Flashcards in Pathology L28 - Protozoal Infections Deck (28):
What are Protozoa?
Generally single celled, motile eukaryotes
What is the main aim of taking a history from a traveller who presents with illness?
Find out risk factors, timing of symptoms and most importantly, whether you need to discharge or admit your patient
What are four good points to find out from a travel history?
-Geographical region of travel
-Dates of travel
-Activities - hiking/water contact
-Vaccines and Prophylaxis
-Proximity to animals
-Needle and blood exposure
-Food and beverages
Why do we want to know where they went travelling if they present to the doctor?
Has a high impact on likelihood of disease:
Sub-saharan Africa - Malaria in 42% of presenting, whereas if you went to Southeast Asia, you're more likely to have Dengue or respiratory illness than Malaria
What are some of the common travellers diseases?
Malaria, Dengue fever, mononucleosis, typhoid
What are some blood parameters that could suggest a worrying problem in a traveller?
Severe anaemia, hepatitis, hypoglycaemia
What are some investigations you would consider in the investigation of a febrile traveller returning from a tropical area?
- Full blood count (FBC)
- Liver function test (LFT)
-Urea, Electrolytes and Creatine (UEC)
-Malaria - thick and thin films
What are some of the known Plasmodium species infectious to man and which regions are they usually found in?
Usually found in tropical and subtropical areas
What is the vector for malaria?
Anopheles mosquito - female only
Give a brief description of the lifecycle of Plasmodium in a mosquito
Mosquito takes blood from infected person, containing gametocytes. These turn into Ookinetes, then Oocysts, which rupture and release sporozoites in the mosquito. When the mosquito takes a blood meal from someone, these sporozoites are injected into the victim.
Give a brief description of the lifecycle of Plasmodium in a human
Sporozoites are released into blood stream when mosquito takes a bite. These move to the liver very quickly - so fast that there is no time to mount an immune response. The sporozoites reproduce in the liver, forming merozoites (which are haploid), contained in vesicles called Schizonts. These then rupture, releasing the merozoites into the blood stream.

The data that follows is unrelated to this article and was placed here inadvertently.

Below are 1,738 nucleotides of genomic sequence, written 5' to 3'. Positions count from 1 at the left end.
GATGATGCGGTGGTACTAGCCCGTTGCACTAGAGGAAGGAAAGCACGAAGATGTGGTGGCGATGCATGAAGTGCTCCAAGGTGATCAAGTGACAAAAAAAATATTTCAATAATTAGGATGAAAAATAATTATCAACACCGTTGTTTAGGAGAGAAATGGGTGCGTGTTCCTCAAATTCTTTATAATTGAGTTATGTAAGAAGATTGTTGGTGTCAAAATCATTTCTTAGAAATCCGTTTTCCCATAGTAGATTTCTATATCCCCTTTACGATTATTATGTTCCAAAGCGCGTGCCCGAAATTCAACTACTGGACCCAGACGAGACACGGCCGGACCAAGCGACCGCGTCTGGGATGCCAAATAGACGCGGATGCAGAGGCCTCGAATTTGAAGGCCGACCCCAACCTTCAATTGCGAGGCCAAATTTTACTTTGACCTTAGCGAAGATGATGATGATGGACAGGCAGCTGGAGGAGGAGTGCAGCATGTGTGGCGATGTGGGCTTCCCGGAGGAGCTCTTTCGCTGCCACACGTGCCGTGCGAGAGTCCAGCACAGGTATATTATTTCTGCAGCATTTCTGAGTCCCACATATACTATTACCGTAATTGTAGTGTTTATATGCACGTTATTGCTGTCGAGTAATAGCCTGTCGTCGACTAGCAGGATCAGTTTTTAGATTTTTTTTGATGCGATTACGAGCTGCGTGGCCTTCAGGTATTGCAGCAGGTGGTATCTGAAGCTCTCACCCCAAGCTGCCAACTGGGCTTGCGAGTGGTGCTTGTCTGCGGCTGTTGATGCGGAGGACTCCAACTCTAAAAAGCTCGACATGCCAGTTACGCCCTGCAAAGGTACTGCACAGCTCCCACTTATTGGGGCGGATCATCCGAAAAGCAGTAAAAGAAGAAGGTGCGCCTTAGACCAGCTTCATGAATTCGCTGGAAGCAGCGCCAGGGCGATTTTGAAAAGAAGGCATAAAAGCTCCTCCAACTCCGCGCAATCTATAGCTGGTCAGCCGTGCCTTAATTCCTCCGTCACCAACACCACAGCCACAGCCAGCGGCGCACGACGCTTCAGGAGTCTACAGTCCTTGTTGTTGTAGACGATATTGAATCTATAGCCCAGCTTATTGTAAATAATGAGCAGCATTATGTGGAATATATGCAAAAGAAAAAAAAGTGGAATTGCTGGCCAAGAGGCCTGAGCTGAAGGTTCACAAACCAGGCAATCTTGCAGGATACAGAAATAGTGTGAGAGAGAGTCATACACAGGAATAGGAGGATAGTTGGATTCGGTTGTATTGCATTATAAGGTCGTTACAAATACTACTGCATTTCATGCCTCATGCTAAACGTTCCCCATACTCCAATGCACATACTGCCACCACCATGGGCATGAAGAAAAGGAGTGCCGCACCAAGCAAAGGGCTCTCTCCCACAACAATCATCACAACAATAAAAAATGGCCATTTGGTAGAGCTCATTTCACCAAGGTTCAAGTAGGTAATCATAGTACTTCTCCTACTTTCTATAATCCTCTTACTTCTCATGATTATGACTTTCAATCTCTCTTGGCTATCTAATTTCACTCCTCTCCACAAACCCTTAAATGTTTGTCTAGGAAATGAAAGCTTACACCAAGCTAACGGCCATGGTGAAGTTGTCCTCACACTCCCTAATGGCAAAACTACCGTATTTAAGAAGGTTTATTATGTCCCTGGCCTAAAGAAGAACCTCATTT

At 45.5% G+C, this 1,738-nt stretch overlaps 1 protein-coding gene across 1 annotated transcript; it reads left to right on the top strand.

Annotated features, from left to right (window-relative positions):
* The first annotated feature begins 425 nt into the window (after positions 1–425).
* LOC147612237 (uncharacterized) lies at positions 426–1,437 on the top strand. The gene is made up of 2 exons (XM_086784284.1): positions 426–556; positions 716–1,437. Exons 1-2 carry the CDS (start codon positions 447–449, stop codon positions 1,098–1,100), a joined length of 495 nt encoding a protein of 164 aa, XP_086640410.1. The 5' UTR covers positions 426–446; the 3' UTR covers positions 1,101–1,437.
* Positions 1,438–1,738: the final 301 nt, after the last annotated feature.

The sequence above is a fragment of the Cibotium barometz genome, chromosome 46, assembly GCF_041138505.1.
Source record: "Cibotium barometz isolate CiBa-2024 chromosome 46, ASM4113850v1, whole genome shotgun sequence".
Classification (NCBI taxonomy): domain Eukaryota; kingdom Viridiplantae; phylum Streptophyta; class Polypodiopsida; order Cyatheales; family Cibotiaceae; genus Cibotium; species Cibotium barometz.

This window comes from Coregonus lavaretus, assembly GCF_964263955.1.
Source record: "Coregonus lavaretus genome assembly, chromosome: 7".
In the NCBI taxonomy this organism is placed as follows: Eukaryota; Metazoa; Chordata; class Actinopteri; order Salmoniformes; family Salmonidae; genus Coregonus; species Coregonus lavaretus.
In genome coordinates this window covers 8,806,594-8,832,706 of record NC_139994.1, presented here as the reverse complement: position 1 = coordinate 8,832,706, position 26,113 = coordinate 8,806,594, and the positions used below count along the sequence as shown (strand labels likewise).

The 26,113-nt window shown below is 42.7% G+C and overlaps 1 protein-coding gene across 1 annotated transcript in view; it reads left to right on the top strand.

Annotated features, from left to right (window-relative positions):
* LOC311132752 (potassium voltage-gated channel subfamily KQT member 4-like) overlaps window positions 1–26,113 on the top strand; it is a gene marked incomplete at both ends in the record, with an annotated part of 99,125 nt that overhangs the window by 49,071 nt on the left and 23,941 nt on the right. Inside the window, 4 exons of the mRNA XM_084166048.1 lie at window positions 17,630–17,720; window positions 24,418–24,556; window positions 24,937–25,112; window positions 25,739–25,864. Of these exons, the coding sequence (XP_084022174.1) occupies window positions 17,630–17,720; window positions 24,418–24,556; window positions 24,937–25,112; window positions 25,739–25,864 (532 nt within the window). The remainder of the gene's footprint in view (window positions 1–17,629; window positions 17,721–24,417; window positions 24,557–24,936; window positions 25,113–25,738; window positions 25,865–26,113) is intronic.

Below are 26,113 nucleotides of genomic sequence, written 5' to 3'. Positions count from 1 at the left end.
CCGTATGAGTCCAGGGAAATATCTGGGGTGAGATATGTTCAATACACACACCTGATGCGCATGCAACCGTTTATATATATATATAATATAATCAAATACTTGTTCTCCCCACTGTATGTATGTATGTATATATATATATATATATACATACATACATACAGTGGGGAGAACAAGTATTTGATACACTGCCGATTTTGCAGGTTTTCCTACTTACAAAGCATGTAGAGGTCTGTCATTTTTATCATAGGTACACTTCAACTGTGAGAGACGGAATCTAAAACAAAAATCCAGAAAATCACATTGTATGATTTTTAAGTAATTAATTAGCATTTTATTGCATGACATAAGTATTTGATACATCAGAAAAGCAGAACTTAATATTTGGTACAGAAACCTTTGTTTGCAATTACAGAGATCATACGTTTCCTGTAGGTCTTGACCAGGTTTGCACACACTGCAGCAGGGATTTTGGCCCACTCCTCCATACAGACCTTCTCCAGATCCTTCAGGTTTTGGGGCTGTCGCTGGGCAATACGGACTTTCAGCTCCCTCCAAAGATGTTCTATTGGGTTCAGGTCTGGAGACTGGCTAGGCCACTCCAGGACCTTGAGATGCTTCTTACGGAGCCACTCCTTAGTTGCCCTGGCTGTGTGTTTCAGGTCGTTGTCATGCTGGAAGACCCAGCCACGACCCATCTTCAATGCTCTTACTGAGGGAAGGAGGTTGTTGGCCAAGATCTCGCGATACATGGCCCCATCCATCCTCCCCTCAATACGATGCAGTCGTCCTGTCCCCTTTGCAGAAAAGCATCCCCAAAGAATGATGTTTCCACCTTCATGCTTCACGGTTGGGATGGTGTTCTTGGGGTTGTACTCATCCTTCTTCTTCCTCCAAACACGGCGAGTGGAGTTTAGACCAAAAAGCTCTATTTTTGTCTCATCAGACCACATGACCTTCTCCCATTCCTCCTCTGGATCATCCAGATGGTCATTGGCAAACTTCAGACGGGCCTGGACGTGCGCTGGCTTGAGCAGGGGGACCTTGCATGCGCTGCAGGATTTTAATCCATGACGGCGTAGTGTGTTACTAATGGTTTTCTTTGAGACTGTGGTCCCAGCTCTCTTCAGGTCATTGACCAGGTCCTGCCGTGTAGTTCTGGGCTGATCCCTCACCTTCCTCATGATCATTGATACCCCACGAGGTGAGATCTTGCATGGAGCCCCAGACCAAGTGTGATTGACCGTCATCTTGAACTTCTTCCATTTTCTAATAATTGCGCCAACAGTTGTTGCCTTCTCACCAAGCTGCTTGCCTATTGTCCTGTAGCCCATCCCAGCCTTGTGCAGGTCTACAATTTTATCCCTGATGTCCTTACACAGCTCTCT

Red blood cells become infected by the merozoites, and ring stage trophozoites mature into Schizonts again. These eventually rupture the RBC's, releasing merozoites which go on to infect more RBCs
Note that some of the ring stage trophozoites become gametocytes, which infect a mosquito if they bite the infected human host
Describe an uncomplicated clinical presentation of Malaria
Non specific fever with chills, malaise, cough, anorexia, nausea, diarrhoea and myalgais. A palpable spleen is often found. In less than 0.1% parasitaemia will occur, causing slight changes to blood
Describe a clinical presentation of complicated Malaria
Unable to take oral medications or sit upright
May have an altered conscious state, with renal failure, acidosis, severe anaemia or hypoglycaemia
What are the four classes of anti-malarial drugs?
Antibiotics like doxycycline
What are the most clinically important causes of bacterial gastroenteritis in travellers?
Enterotoxigenic E. coli
Why would you suspect Entamoeba histolytica in a returned febrile traveller?
If they had bloody diarrhoea - dysentery instead of normal diarrhoea
Which two Entamoeba species are morphologically identical?
histolytica and dispar
histolytica is the only pathogenic one and will show ingested erythrocytes
Describe clinical symptoms of Entamoeba histolytica
Incubation of 2-4 weeks with a subacute onset
The majority of patients are asymptomatic
There are two forms of disease:
Intestinal - will have amoebic dysentery, and fever in 10-40% of patients.
Extra-intestinal - more common in men, will have right upper quadrant (RUQ) pain with a fever, as well as a cough, sweating, anorexia and hiccough. Diarrhoea is only seen in 1/3 cases. Bloods will show white cell count and eosinophilia as raised
How do you diagnose Entamoeba histolytica?
Stool microscopy, antigen test, look at serology
What are some other Protozoa species?
Leishmania, Trypanosoma (causes african sleeping sickness), Sarcocystis, Trichomonas
Where in the human body are Enteric Protozoa found?
Gastrointestinal tract, either as commensals, pathogens or in asymptomatic carriage of pathogen
How are Protozoa transmitted?
Direct, Faecal-Oral, Vector-Borne or Predator-Prey
What do cysts enable Protozoa to do?
Survive in the environment after being shed in the faeces. They are the infective form of the host, from which Trophozoites emerge after the host ingests them
Name two pathogens, and two non-pathogens in the Flagellate classification of Enteric Protoza?
Giardia intestinalis and Dientamoeba fragilis
Chilomastix mesnili, Trichomonas hominis, Retortamonas intestinalis and Enteromonas hominis
What are the four ways enteric protozoa are classified?
1. Flagellates: move with flagella
2. Amoebae: move by pseudopodia
3. Sporozoans: lack specialized movement organelles
4. Ciliates: use rows of cilia to move
What is a pathogen in the Ciliates classification?
What are some Sporozoan pathogens?
Sarcocystis spp., Isospora belli and Microsporidium spp